Phylum: Magnoliophyta - Class: Equisetopsida - Order: Asterales - Family: Asteraceae
A perennial plant growing to a metre in height, Smooth Sow-thistle has soft triangular, greyish-green leaves with pointed basal lobes. The compound yellow flowerheads have yellow Dandelion-like flowers 2 to 2.5cm across (when fully open) that are borne in lax clusters.
Smooth Sow-thistle, also known as Common Sow-thistle, is widespread and abundant throughout Britain and Ireland. This species is native to Europe and western Asia. Elsewhere it is an introduced alien plant, and it is considered to be seriously invasive in some countries, including Australia.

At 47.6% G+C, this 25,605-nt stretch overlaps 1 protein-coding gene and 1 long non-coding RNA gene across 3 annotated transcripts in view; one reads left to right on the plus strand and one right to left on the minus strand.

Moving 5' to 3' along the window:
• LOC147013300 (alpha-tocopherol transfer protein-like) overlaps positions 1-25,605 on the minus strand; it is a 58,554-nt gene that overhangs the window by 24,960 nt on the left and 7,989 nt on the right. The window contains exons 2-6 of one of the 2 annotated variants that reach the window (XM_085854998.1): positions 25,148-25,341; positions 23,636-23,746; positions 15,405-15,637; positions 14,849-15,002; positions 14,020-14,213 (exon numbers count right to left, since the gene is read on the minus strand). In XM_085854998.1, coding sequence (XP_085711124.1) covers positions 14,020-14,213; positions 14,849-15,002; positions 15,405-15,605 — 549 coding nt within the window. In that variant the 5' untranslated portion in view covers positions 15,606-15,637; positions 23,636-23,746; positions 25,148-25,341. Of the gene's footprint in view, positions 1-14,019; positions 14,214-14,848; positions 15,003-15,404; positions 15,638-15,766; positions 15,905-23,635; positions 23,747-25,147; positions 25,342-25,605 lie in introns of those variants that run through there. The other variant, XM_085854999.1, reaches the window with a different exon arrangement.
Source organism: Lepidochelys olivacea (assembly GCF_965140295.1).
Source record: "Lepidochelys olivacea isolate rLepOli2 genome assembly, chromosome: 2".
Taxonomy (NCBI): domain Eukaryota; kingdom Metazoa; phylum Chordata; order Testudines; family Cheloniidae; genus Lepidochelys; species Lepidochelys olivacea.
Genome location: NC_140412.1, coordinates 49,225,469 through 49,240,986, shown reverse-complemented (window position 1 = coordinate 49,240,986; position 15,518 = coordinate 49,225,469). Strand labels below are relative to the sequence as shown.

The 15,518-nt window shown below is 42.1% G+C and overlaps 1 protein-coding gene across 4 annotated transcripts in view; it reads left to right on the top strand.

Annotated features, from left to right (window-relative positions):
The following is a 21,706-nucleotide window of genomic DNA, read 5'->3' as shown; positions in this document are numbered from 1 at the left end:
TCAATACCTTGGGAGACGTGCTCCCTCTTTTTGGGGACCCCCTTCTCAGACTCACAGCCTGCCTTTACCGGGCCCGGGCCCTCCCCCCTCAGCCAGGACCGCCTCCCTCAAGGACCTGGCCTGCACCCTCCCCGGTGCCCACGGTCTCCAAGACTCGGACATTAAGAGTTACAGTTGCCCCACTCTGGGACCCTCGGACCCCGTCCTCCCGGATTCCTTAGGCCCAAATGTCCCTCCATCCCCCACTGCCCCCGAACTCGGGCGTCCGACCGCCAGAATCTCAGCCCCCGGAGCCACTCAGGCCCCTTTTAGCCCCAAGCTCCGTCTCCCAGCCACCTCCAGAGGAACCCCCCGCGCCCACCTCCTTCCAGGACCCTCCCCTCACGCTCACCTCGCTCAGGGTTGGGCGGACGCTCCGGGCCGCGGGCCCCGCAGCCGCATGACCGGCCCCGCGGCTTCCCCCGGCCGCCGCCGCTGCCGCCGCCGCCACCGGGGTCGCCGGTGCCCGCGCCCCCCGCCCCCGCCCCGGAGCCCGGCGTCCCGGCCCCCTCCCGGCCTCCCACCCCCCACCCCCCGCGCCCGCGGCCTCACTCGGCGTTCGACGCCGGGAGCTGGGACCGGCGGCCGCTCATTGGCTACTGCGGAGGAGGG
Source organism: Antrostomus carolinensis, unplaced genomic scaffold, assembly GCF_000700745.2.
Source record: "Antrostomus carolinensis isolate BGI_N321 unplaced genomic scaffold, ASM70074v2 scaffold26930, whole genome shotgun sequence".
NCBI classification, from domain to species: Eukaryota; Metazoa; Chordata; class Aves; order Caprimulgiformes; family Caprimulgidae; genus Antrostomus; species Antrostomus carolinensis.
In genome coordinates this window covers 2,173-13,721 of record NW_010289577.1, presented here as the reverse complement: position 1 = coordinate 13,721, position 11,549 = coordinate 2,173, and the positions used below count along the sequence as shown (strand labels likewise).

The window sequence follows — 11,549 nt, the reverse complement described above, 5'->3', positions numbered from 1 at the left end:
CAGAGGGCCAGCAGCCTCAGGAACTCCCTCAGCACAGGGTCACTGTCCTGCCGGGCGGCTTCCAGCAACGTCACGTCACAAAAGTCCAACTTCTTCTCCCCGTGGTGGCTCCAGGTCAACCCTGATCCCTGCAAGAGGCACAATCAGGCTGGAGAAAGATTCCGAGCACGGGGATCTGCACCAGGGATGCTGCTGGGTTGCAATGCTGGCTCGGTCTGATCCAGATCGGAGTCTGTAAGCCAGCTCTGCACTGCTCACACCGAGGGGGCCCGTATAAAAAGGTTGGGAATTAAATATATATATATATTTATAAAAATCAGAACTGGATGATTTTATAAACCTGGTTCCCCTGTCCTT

This is a wildflower of urban roadsides, wasteland, arable field margins and other disturbed ground.
Smooth Sow-thistle flowers first appear in May, but you may see this wildflower blooming as late as November.
The common name refers to the liking of pigs for this plant and the similarity of its leaves to those of thistles.
The prickly sow-thistle, Sonchus asper, is similar but its leaves are generally greener and with sharper spines. Smooth Sow-thistle and Common Sow-thistle often hybridise, resulting in plants with slightly prickly leaves. There are many other yellow members of the daisy family with flowers similar to those of the Dandelion. The sow-thistles are easily distinguished by the shape of their leaves.
The plants shown on this page were photographed in West Wales in August.